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Why Jonathan must heed national dialogue call – Uranta

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By Dapo Akinrefon

MR Tony Uranta, the Executive Secretary of the National Summit Group, believes the agitation for the convening of a National Conference to address the anomalies in the country is imperative.  To the Niger Delta activist, “there must be dialogue on the state level, there must also be dialogue on the regional level, and, more importantly, there must be dialogue on the national level”. He bares his mind on other burning national issues. Excerpts:

Recently, the National Summit Group’s (NSG) Steering Committee was inaugurated. As the Executive Secretary, what is the next line of action?
As you rightly noted that it was recently inaugurated, and went a step further to elect its National Working Committee (NWC), chaired by Alhaji Tanko Yakassai; with members like Sir Arthur Nwankwo, Chief Aid Ogbia, Mrs. Ganiat Fawehinmi, Professor Pat Utomi, Obong Victor Attah, Chief Frederick Fasehun, Ms. Ene Ede, Alhaji Gambo Jimeta, Mr. Denzil Kentebe, Mrs. Charity Shekari, Mr. Wale Okunniyi, Chief Nnia Nwodo, Alhaji Mohammed Bunu, and Miss Tare Yeri.

Numerous others are serving in sub-committees or in liaison with the NWC. They include Alabo Tonye Graham-Douglas, Mrs. Roz Ben-Okagbue, Alhaji Bala Zakka, Senator Ben Birabi, Mrs. Sotonye Toby-Fulton, Senator Ewa Henshaw, Alhaji Shettima Yerima, and Ms. Toyosi Akerele.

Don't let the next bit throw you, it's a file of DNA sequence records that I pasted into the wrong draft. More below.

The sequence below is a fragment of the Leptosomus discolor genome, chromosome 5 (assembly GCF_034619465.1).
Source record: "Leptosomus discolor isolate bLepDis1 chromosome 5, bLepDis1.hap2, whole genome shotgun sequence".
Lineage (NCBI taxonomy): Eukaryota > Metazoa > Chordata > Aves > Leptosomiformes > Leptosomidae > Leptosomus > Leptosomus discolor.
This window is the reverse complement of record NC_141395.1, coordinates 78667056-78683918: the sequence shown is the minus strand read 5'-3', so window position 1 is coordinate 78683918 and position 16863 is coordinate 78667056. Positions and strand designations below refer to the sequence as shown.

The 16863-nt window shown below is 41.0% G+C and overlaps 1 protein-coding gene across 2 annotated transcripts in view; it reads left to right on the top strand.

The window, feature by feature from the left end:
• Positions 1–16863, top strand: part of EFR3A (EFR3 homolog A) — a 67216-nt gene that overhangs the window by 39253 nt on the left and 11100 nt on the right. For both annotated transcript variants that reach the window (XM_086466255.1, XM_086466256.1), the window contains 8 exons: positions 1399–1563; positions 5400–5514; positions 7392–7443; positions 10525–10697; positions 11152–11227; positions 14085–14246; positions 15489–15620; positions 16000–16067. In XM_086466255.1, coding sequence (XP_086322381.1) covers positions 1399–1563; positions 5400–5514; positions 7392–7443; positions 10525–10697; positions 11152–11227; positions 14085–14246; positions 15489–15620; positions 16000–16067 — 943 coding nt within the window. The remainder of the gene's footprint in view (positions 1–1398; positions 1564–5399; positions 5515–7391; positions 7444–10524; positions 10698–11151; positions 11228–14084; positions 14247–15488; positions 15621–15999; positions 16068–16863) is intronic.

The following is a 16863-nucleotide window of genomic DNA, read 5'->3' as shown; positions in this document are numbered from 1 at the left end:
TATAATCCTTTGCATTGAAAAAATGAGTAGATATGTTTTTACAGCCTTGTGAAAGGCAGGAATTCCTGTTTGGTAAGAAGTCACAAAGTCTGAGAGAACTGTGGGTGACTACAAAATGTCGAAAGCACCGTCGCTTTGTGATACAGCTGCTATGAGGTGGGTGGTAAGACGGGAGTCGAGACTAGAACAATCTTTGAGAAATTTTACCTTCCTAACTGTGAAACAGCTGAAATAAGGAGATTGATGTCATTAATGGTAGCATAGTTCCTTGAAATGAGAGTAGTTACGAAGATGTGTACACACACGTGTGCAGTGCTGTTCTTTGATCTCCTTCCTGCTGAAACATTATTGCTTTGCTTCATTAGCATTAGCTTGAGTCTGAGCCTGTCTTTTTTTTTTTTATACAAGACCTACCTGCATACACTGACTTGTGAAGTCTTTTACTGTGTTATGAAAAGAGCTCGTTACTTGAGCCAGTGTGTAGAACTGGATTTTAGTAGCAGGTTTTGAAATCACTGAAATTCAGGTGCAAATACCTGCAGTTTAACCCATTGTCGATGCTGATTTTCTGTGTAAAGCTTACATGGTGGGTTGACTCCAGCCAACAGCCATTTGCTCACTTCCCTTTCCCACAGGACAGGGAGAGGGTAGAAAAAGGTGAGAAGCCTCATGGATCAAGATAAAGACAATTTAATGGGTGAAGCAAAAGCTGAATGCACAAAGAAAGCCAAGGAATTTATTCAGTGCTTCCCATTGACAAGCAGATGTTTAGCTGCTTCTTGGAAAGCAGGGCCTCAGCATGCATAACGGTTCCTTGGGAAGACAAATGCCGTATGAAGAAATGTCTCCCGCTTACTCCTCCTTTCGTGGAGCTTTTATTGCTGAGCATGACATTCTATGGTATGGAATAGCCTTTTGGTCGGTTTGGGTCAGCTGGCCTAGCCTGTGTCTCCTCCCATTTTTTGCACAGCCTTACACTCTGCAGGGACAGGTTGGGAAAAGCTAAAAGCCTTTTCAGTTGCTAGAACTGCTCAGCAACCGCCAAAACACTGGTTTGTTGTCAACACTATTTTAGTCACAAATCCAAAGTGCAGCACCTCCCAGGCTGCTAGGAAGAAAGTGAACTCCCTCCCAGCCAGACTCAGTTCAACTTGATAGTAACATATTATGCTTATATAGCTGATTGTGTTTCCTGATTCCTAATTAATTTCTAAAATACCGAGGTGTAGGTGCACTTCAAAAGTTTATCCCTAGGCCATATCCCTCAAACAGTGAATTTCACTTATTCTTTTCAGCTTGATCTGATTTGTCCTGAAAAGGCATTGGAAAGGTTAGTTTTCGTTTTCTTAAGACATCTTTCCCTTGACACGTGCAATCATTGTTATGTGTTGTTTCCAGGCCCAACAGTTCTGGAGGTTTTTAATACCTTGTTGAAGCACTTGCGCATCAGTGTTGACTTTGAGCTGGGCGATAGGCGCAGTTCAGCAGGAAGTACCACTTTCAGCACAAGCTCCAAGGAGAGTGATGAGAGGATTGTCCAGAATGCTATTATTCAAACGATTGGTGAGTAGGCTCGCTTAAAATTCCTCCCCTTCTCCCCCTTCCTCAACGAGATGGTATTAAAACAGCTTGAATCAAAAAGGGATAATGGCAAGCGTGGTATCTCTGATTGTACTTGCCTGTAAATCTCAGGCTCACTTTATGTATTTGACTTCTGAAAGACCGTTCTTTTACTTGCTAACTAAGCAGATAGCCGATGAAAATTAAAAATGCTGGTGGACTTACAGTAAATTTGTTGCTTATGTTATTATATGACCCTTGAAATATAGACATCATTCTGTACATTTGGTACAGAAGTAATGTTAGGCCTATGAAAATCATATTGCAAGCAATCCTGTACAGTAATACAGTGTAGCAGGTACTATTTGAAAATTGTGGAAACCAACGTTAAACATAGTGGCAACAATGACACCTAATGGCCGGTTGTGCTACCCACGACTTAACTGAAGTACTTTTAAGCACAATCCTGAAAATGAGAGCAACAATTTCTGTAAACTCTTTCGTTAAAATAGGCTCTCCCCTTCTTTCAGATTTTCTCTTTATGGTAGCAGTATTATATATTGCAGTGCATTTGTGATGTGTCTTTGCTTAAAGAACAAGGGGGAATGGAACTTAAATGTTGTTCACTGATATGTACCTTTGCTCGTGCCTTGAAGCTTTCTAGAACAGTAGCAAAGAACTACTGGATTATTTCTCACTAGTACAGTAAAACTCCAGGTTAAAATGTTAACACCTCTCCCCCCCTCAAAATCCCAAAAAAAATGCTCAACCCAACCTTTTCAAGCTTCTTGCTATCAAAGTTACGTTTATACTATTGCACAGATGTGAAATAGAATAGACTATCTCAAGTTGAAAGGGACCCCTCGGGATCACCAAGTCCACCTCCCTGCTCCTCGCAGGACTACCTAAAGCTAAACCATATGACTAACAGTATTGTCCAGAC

Why I named the last set is because  it is a mix now of both old people and young ones, and this represents virtually all sectors of Nigeria.

After the inauguration, there have been NWC meetings  in Lagos and  Abuja, and another one is going to be held probably  next weekend. At these meetings, we received goodwill and solidarity messages from numerous people (in and outside of government), whose names I will not mention here because we have not been empowered to do so; but we know that, publicly, and independently, General Ibrahim Babangida, former Military President has thrown his weight behind a national dialogue, as has, of course, the Arewa Consultative Forum, the Ohanaeze Ndigbo, the UNDEDSS  (which is the umbrella body of all of the Niger Delta) and the Middle-Belt Forum all making case for a national dialogue.